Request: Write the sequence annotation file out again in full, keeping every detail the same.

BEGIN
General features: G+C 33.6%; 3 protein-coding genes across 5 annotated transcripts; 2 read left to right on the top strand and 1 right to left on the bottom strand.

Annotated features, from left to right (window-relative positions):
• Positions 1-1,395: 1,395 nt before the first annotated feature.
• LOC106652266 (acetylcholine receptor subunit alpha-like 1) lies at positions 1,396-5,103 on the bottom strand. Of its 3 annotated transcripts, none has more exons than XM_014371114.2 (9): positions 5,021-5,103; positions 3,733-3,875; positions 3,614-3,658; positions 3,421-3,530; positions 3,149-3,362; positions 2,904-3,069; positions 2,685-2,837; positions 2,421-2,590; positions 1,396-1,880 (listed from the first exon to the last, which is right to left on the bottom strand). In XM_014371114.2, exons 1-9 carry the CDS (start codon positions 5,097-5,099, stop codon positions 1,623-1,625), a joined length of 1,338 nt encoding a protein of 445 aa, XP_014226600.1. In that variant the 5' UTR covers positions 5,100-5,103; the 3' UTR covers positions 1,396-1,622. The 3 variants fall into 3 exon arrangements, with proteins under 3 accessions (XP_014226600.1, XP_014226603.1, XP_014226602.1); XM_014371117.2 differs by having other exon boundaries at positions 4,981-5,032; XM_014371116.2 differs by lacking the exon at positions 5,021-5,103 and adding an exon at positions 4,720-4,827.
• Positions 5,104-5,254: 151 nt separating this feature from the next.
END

General features: G+C 33.6%; 3 protein-coding genes across 5 annotated transcripts; 2 read left to right on the top strand and 1 right to left on the bottom strand.

Annotated features, from left to right (window-relative positions):
• Positions 1-1,395: 1,395 nt before the first annotated feature.
• LOC106652266 (acetylcholine receptor subunit alpha-like 1) lies at positions 1,396-5,103 on the bottom strand. Of its 3 annotated transcripts, none has more exons than XM_014371114.2 (9): positions 5,021-5,103; positions 3,733-3,875; positions 3,614-3,658; positions 3,421-3,530; positions 3,149-3,362; positions 2,904-3,069; positions 2,685-2,837; positions 2,421-2,590; positions 1,396-1,880 (listed from the first exon to the last, which is right to left on the bottom strand). In XM_014371114.2, exons 1-9 carry the CDS (start codon positions 5,097-5,099, stop codon positions 1,623-1,625), a joined length of 1,338 nt encoding a protein of 445 aa, XP_014226600.1. In that variant the 5' UTR covers positions 5,100-5,103; the 3' UTR covers positions 1,396-1,622. The 3 variants fall into 3 exon arrangements, with proteins under 3 accessions (XP_014226600.1, XP_014226603.1, XP_014226602.1); XM_014371117.2 differs by having other exon boundaries at positions 4,981-5,032; XM_014371116.2 differs by lacking the exon at positions 5,021-5,103 and adding an exon at positions 4,720-4,827.
• Positions 5,104-5,254: 151 nt separating this feature from the next.